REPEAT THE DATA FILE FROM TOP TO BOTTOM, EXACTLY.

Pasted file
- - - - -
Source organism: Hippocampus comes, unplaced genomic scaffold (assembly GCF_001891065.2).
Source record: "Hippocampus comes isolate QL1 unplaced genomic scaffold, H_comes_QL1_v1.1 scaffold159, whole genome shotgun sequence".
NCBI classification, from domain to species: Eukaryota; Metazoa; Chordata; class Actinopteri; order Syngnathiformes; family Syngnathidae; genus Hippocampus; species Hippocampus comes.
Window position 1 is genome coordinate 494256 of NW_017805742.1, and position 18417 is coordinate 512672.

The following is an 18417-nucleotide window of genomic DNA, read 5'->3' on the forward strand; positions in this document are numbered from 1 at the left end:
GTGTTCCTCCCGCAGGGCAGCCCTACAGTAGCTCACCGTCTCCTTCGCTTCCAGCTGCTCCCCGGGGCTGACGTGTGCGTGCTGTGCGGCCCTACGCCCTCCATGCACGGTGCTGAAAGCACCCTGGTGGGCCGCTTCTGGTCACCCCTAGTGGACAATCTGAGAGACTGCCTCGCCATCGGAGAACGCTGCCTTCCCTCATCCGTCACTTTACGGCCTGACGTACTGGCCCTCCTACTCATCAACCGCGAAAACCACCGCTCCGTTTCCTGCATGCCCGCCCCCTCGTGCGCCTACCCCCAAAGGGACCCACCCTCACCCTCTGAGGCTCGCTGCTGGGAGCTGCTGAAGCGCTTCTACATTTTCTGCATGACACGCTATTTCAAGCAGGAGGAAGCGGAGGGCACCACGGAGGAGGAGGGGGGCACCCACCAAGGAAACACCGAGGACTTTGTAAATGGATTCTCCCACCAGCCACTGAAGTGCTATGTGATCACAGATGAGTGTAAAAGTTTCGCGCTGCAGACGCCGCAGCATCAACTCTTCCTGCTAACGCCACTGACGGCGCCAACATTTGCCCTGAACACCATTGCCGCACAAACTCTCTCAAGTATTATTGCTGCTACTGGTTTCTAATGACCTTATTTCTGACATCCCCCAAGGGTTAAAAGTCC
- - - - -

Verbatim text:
Source organism: Hippocampus comes, unplaced genomic scaffold (assembly GCF_001891065.2).
Source record: "Hippocampus comes isolate QL1 unplaced genomic scaffold, H_comes_QL1_v1.1 scaffold159, whole genome shotgun sequence".
NCBI classification, from domain to species: Eukaryota; Metazoa; Chordata; class Actinopteri; order Syngnathiformes; family Syngnathidae; genus Hippocampus; species Hippocampus comes.
Window position 1 is genome coordinate 494256 of NW_017805742.1, and position 18417 is coordinate 512672.

The following is an 18417-nucleotide window of genomic DNA, read 5'->3' on the forward strand; positions in this document are numbered from 1 at the left end:
GTGTTCCTCCCGCAGGGCAGCCCTACAGTAGCTCACCGTCTCCTTCGCTTCCAGCTGCTCCCCGGGGCTGACGTGTGCGTGCTGTGCGGCCCTACGCCCTCCATGCACGGTGCTGAAAGCACCCTGGTGGGCCGCTTCTGGTCACCCCTAGTGGACAATCTGAGAGACTGCCTCGCCATCGGAGAACGCTGCCTTCCCTCATCCGTCACTTTACGGCCTGACGTACTGGCCCTCCTACTCATCAACCGCGAAAACCACCGCTCCGTTTCCTGCATGCCCGCCCCCTCGTGCGCCTACCCCCAAAGGGACCCACCCTCACCCTCTGAGGCTCGCTGCTGGGAGCTGCTGAAGCGCTTCTACATTTTCTGCATGACACGCTATTTCAAGCAGGAGGAAGCGGAGGGCACCACGGAGGAGGAGGGGGGCACCCACCAAGGAAACACCGAGGACTTTGTAAATGGATTCTCCCACCAGCCACTGAAGTGCTATGTGATCACAGATGAGTGTAAAAGTTTCGCGCTGCAGACGCCGCAGCATCAACTCTTCCTGCTAACGCCACTGACGGCGCCAACATTTGCCCTGAACACCATTGCCGCACAAACTCTCTCAAGTATTATTGCTGCTACTGGTTTCTAATGACCTTATTTCTGACATCCCCCAAGGGTTAAAAGTCC